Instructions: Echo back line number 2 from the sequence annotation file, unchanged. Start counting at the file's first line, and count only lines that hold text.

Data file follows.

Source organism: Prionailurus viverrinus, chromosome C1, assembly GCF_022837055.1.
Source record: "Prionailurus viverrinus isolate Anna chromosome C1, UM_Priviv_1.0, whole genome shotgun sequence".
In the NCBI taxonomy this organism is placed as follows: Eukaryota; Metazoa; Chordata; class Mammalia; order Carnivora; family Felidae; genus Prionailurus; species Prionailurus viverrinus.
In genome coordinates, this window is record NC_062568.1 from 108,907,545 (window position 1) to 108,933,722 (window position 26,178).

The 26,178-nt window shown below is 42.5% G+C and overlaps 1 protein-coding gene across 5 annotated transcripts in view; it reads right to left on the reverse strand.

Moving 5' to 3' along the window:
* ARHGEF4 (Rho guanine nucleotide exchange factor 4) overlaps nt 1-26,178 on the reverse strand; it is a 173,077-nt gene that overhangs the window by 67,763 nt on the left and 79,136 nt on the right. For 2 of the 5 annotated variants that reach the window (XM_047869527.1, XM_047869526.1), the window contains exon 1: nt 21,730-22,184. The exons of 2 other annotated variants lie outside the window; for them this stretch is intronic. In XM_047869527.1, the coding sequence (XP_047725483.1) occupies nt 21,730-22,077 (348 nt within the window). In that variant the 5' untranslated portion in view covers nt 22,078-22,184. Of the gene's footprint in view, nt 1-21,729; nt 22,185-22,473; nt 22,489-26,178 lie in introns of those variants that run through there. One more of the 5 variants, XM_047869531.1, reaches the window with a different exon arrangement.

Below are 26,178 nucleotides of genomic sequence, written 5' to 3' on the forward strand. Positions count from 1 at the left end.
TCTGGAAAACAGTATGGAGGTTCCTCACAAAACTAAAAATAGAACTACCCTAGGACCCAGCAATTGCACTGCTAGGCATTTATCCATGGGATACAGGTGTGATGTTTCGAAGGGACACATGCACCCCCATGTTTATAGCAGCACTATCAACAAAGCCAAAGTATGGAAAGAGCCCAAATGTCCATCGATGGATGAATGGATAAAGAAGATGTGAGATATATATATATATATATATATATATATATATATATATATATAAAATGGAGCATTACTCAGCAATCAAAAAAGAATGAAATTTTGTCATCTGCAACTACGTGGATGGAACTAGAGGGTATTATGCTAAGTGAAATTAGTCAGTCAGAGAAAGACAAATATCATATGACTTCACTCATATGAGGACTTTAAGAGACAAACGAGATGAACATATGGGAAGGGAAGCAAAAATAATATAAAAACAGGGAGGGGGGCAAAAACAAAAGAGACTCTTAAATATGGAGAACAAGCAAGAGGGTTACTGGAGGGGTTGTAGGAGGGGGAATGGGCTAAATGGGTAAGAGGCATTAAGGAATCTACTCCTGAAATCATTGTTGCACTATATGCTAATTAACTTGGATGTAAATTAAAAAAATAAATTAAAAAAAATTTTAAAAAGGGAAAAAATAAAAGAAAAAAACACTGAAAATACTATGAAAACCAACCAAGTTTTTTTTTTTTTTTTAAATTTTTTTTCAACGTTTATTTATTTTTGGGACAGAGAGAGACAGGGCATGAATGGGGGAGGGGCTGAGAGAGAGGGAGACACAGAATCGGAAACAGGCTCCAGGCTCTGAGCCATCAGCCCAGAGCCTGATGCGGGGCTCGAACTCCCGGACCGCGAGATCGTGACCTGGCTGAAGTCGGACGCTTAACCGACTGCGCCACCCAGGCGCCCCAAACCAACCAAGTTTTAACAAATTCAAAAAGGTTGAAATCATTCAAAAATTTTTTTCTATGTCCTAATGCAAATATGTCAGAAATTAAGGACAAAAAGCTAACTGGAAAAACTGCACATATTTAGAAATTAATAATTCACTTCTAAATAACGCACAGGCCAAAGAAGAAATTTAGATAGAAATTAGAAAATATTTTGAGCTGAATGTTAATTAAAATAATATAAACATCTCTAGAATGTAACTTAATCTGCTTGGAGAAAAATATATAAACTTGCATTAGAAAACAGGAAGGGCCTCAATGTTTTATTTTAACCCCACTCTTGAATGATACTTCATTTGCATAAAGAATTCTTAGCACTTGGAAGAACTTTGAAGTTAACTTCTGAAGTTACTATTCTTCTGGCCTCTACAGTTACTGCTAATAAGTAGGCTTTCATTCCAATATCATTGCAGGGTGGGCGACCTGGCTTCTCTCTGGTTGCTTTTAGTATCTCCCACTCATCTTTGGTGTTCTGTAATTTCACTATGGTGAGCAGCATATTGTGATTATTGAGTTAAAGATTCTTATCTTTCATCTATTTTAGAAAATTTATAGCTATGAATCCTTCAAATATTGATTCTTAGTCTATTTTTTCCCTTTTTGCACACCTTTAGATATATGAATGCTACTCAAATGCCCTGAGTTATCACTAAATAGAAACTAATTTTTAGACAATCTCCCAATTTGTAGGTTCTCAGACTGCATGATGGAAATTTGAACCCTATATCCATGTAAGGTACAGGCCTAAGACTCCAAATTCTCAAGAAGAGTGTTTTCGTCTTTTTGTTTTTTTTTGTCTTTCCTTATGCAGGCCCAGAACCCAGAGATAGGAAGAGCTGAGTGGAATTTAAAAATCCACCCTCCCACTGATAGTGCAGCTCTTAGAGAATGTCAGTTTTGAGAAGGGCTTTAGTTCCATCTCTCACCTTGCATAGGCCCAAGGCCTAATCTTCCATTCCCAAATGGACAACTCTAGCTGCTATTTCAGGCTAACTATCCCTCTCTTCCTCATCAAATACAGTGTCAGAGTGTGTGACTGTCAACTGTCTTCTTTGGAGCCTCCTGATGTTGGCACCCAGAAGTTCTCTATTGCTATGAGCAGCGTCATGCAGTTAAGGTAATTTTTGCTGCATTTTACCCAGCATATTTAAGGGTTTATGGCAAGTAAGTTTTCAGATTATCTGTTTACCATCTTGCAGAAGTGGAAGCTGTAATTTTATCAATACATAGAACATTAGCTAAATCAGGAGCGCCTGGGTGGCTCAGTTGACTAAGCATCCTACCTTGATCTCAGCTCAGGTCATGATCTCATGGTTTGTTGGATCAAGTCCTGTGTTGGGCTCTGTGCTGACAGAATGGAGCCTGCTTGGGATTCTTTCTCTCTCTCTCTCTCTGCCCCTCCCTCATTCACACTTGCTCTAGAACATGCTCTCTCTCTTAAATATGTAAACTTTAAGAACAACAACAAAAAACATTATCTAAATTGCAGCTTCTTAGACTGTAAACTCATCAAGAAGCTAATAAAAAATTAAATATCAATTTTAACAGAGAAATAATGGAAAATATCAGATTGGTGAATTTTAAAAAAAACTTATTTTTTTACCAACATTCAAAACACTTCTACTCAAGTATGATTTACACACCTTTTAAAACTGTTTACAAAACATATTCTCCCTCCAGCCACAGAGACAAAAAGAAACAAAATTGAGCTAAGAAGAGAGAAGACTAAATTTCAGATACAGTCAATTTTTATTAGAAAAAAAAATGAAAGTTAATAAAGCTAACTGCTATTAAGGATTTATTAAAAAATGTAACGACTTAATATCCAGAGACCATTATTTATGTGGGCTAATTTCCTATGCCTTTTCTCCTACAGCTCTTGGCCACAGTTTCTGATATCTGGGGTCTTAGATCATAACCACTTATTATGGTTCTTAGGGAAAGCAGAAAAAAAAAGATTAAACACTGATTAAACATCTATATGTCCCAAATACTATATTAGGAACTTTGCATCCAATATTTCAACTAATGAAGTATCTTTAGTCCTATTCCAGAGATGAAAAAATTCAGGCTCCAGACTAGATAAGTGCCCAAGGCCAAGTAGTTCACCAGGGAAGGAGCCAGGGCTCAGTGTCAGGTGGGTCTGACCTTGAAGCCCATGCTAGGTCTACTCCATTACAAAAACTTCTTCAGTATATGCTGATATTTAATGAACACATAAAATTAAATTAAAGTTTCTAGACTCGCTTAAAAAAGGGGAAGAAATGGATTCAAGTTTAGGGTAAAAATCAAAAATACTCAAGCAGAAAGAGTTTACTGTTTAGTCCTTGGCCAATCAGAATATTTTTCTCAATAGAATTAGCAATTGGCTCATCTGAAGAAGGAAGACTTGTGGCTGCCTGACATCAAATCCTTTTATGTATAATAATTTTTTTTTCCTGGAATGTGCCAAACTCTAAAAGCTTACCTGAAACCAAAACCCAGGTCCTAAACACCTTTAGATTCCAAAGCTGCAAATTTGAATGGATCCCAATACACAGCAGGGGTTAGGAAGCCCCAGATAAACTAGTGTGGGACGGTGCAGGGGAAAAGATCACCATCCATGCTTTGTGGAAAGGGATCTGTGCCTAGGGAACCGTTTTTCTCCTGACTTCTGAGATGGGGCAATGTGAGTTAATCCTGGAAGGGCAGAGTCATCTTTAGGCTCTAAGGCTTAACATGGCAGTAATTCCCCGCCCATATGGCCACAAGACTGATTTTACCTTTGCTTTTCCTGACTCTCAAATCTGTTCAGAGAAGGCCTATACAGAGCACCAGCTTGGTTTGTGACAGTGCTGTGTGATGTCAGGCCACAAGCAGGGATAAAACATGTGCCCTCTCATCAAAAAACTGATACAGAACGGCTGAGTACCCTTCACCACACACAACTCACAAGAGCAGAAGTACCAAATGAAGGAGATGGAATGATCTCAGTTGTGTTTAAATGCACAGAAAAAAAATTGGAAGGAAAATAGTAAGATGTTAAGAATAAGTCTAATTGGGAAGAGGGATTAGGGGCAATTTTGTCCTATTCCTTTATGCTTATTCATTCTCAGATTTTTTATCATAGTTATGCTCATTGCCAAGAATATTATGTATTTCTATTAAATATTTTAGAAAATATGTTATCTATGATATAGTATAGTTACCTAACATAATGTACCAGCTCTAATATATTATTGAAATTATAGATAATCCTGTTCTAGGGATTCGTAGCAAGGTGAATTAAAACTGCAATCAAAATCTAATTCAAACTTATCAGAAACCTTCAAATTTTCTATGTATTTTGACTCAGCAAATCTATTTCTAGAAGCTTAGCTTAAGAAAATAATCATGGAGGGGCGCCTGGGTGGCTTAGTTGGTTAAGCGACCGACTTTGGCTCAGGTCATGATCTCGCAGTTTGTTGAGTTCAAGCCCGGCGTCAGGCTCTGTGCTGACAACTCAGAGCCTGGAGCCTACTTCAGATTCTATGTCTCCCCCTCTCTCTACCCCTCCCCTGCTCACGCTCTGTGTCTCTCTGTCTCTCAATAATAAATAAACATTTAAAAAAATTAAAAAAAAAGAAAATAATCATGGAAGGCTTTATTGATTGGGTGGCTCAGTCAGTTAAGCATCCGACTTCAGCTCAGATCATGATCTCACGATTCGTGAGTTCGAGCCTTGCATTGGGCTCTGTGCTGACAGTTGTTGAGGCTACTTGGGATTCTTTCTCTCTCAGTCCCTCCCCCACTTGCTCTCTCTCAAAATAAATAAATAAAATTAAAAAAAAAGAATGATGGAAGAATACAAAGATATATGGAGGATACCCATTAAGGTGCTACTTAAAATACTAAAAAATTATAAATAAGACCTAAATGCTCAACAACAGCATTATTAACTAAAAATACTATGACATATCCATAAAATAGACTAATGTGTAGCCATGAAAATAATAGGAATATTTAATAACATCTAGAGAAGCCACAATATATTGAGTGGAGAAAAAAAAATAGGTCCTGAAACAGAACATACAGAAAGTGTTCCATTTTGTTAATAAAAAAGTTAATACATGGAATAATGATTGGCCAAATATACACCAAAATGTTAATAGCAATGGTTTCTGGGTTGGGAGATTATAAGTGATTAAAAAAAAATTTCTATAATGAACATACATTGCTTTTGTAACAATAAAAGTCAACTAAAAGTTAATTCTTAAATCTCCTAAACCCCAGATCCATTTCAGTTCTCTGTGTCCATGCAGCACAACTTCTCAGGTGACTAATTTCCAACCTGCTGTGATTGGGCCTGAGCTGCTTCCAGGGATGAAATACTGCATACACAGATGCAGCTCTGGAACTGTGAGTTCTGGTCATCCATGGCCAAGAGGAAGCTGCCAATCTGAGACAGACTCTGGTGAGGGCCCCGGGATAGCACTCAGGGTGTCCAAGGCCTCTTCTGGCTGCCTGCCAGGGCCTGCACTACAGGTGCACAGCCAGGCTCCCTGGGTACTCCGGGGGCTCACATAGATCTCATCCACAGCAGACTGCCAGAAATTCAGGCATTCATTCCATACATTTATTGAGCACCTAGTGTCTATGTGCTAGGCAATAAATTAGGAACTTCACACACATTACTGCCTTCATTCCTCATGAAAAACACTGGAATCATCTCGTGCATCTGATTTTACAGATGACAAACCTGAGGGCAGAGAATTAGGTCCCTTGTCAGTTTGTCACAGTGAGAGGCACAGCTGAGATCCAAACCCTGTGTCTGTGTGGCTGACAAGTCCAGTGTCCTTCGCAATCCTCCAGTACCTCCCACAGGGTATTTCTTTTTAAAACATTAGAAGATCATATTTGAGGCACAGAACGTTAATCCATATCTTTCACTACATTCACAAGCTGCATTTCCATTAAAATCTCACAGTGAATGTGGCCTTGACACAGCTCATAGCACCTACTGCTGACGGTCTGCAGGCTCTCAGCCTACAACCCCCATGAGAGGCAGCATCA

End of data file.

Source record: "Prionailurus viverrinus isolate Anna chromosome C1, UM_Priviv_1.0, whole genome shotgun sequence".